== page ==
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Wednesday, September 8, 2010

Derelict Projects

The mythology of the sea is ripe with mysterious and scary stuff. Why was the Mary Celeste discovered cruising along, relatively undamaged but totally without captain and crew? Is the Flying Dutchman really still fulfilling his vow to battle Antarctic gales in a ghost ship until doomsday?

The Mary Celeste case was examined by a court of inquiry at Gibraltar, but the provable facts were too skimpy to settle it, and the rich flow of supposition and speculation has kept the story rolling vigorously since the 1870s. No, there was not a half-eaten meal on the table, nor was there a cat asleep on a berth when the ship was boarded.

The Flying Dutchman tale is even more fun, since no one is quite sure what, if any, actual event in the 1600s seeded the endless versions of the cursed shipmaster’s challenge to God (or maybe the Devil) that condemned him to suffer the worst of every subsequent storm off the tip of Africa. To this day, or at least to the last reported sighting of the ghost ship in 1959.

For sure, there really were, and are, derelicts – abandoned ships and boats – in the modern world, plenty of them. Mysterious disappearances from vessels, too. In April 2007, a good-sized vessel was discovered off Australia with its engines running, an open laptop computer on board and – yes – food on the table. There was no sign of the three men who were supposed to be there.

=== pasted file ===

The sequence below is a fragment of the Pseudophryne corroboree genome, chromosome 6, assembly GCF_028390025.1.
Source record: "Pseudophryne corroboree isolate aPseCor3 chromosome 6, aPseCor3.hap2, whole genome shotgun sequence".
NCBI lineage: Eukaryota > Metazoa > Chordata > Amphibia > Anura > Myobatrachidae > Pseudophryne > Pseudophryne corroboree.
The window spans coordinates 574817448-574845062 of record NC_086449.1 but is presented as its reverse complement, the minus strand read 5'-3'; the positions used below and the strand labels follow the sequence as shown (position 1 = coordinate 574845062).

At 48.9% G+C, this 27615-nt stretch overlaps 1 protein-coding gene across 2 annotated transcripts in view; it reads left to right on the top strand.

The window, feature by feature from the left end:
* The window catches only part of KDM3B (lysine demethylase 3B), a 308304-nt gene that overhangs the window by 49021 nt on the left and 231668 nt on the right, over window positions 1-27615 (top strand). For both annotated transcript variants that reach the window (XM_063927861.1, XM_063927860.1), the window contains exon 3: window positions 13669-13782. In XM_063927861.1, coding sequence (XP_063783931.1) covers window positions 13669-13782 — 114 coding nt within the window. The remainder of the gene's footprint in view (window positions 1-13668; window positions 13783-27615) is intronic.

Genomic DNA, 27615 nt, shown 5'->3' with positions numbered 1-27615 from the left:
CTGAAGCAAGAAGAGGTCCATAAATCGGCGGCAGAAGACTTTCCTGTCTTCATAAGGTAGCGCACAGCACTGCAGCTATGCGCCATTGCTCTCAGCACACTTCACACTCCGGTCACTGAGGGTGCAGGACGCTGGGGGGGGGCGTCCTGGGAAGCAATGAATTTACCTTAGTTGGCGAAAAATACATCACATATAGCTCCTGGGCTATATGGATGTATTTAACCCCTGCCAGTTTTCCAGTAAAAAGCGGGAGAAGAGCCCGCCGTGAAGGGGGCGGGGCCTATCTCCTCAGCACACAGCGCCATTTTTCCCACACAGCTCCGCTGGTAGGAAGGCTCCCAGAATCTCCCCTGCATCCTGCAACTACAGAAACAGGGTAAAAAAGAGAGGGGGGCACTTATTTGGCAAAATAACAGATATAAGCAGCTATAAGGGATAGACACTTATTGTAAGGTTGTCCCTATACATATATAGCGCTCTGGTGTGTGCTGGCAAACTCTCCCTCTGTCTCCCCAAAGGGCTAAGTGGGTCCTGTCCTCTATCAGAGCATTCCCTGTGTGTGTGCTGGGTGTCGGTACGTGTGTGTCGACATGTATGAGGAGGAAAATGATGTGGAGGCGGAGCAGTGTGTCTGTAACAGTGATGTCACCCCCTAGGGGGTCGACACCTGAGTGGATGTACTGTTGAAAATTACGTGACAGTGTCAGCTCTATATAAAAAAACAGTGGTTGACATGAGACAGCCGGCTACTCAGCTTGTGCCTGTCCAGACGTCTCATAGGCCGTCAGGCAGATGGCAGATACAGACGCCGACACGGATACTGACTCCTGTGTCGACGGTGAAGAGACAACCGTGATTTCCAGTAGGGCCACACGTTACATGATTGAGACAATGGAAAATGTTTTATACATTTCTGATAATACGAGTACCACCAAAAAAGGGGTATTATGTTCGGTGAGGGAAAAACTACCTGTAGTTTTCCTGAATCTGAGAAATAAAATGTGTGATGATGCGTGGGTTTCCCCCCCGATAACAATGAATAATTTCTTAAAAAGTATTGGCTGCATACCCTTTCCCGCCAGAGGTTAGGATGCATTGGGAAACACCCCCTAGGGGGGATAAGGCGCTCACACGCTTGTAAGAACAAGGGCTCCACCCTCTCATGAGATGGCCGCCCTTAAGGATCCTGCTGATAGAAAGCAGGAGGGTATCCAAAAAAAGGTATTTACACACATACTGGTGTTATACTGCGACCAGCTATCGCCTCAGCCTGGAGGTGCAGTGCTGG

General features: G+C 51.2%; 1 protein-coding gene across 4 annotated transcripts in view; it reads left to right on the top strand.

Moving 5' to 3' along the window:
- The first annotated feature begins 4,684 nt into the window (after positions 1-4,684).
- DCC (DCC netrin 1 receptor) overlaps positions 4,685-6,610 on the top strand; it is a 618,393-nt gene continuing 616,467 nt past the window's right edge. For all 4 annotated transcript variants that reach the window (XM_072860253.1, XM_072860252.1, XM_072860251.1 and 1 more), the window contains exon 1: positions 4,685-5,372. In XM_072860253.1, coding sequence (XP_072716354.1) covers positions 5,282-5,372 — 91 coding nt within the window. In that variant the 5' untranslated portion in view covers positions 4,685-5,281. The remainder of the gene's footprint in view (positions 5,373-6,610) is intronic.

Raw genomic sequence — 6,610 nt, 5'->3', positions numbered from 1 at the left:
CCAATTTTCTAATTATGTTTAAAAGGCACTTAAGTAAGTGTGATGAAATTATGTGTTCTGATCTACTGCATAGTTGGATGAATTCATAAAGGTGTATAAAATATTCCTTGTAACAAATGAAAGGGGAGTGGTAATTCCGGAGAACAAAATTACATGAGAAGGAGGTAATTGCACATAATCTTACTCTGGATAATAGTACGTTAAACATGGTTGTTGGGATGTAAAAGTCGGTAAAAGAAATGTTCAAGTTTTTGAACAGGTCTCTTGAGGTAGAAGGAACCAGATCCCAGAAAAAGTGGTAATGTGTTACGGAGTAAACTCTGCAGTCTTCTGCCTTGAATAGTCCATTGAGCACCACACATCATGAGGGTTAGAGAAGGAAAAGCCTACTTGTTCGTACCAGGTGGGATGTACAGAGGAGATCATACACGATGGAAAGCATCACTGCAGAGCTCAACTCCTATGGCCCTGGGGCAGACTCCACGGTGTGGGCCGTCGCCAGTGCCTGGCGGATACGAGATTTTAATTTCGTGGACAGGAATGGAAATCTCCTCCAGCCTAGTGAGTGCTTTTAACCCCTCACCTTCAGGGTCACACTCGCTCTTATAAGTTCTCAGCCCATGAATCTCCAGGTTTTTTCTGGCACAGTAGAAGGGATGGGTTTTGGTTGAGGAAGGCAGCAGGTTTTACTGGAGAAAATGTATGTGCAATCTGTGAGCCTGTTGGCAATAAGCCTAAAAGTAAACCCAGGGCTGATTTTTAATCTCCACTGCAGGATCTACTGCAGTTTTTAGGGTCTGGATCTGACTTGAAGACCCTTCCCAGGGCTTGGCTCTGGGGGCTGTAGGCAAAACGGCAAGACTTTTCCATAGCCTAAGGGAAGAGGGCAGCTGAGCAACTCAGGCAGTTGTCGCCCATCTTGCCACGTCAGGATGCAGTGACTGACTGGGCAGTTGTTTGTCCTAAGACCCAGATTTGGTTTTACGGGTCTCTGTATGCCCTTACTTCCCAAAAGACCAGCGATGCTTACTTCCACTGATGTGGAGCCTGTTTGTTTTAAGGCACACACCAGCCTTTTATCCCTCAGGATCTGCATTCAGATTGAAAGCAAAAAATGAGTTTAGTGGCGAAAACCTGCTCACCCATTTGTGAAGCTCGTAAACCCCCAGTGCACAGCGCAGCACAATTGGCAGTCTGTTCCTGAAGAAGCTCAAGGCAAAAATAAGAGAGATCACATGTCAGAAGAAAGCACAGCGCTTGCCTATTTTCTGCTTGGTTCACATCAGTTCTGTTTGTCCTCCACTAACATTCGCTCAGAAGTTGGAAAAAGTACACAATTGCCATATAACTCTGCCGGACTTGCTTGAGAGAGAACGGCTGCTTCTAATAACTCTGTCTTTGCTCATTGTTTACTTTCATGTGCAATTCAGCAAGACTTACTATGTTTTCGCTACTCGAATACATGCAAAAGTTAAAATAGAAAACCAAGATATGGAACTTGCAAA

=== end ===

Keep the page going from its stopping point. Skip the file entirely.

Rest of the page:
For the big-tragedy-oriented, the Bermuda Triangle provides updated mythology that includes the unexplained vanishing of jet planes as well as ships. Scary.

There is a bottomless human appetite for mystery, and we have no problem finding it in the most unromantic places. Project Management, for instance.

Derelict projects loom in the workplace, drifting aimlessly, sometimes for years, their hopeless crew members staring out at the passing world from haunted eyes. Actual disappearance of projects occurs, too, but ghostly reappearances are thankfully rare.

The word “abandonment” shows up often in definitions of “derelict,” and there’s a lot of that in the world of projects.

The reasons generally are neither romantic nor mysterious.

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